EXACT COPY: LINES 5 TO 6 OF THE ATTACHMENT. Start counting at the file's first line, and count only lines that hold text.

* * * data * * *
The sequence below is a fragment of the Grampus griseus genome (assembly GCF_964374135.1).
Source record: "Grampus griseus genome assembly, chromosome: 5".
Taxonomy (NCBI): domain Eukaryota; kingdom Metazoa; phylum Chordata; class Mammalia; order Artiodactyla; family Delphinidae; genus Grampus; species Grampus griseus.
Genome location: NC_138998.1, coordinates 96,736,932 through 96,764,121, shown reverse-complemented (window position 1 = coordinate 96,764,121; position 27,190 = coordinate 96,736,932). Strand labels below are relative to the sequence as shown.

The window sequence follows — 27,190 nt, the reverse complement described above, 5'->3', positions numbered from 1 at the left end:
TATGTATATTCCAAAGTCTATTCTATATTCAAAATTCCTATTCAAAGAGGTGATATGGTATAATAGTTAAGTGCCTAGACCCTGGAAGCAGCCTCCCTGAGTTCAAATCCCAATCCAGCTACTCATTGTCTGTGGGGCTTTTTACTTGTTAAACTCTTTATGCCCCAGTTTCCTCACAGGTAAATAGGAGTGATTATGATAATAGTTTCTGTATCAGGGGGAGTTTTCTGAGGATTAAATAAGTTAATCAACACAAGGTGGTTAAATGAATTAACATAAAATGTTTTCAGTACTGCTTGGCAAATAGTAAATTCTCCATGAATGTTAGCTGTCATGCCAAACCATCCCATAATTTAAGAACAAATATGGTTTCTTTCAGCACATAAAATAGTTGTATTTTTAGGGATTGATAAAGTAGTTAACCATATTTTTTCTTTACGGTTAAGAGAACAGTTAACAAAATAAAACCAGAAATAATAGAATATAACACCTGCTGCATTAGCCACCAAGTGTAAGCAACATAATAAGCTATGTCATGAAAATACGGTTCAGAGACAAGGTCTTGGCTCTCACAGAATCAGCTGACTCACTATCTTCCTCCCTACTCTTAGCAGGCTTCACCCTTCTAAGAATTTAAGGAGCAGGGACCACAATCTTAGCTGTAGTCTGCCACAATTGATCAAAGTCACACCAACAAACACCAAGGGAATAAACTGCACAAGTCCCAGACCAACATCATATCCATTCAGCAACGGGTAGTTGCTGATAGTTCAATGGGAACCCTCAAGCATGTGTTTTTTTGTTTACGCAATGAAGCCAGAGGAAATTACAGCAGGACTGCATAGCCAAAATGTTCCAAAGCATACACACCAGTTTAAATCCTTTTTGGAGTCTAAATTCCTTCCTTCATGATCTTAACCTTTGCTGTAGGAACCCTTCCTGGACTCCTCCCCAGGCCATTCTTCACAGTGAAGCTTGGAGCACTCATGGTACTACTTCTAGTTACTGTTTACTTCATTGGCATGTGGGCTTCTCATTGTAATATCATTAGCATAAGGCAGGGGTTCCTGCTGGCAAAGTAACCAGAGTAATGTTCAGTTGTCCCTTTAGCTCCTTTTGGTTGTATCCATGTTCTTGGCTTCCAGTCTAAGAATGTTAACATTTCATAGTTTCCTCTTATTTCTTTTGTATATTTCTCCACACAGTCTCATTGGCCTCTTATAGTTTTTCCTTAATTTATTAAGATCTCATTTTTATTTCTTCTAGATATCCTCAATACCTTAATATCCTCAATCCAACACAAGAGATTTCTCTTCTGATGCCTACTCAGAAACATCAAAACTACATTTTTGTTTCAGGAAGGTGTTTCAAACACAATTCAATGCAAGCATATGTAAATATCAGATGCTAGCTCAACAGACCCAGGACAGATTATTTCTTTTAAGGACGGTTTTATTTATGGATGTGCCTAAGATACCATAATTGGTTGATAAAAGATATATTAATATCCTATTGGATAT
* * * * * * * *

The window sequence follows — 27,190 nt, the reverse complement described above, 5'->3', positions numbered from 1 at the left end:
TATGTATATTCCAAAGTCTATTCTATATTCAAAATTCCTATTCAAAGAGGTGATATGGTATAATAGTTAAGTGCCTAGACCCTGGAAGCAGCCTCCCTGAGTTCAAATCCCAATCCAGCTACTCATTGTCTGTGGGGCTTTTTACTTGTTAAACTCTTTATGCCCCAGTTTCCTCACAGGTAAATAGGAGTGATTATGATAATAGTTTCTGTATCAGGGGGAGTTTTCTGAGGATTAAATAAGTTAATCAACACAAGGTGGTTAAATGAATTAACATAAAATGTTTTCAGTACTGCTTGGCAAATAGTAAATTCTCCATGAATGTTAGCTGTCATGCCAAACCATCCCATAATTTAAGAACAAATATGGTTTCTTTCAGCACATAAAATAGTTGTATTTTTAGGGATTGATAAAGTAGTTAACCATATTTTTTCTTTACGGTTAAGAGAACAGTTAACAAAATAAAACCAGAAATAATAGAATATAACACCTGCTGCATTAGCCACCAAGTGTAAGCAACATAATAAGCTATGTCATGAAAATACGGTTCAGAGACAAGGTCTTGGCTCTCACAGAATCAGCTGACTCACTATCTTCCTCCCTACTCTTAGCAGGCTTCACCCTTCTAAGAATTTAAGGAGCAGGGACCACAATCTTAGCTGTAGTCTGCCACAATTGATCAAAGTCACACCAACAAACACCAAGGGAATAAACTGCACAAGTCCCAGACCAACATCATATCCATTCAGCAACGGGTAGTTGCTGATAGTTCAATGGGAACCCTCAAGCATGTGTTTTTTTGTTTACGCAATGAAGCCAGAGGAAATTACAGCAGGACTGCATAGCCAAAATGTTCCAAAGCATACACACCAGTTTAAATCCTTTTTGGAGTCTAAATTCCTTCCTTCATGATCTTAACCTTTGCTGTAGGAACCCTTCCTGGACTCCTCCCCAGGCCATTCTTCACAGTGAAGCTTGGAGCACTCATGGTACTACTTCTAGTTACTGTTTACTTCATTGGCATGTGGGCTTCTCATTGTAATATCATTAGCATAAGGCAGGGGTTCCTGCTGGCAAAGTAACCAGAGTAATGTTCAGTTGTCCCTTTAGCTCCTTTTGGTTGTATCCATGTTCTTGGCTTCCAGTCTAAGAATGTTAACATTTCATAGTTTCCTCTTATTTCTTTTGTATATTTCTCCACACAGTCTCATTGGCCTCTTATAGTTTTTCCTTAATTTATTAAGATCTCATTTTTATTTCTTCTAGATATCCTCAATACCTTAATATCCTCAATCCAACACAAGAGATTTCTCTTCTGATGCCTACTCAGAAACATCAAAACTACATTTTTGTTTCAGGAAGGTGTTTCAAACACAATTCAATGCAAGCATATGTAAATATCAGATGCTAGCTCAACAGACCCAGGACAGATTATTTCTTTTAAGGACGGTTTTATTTATGGATGTGCCTAAGATACCATAATTGGTTGATAAAAGATATATTAATATCCTATTGGATAT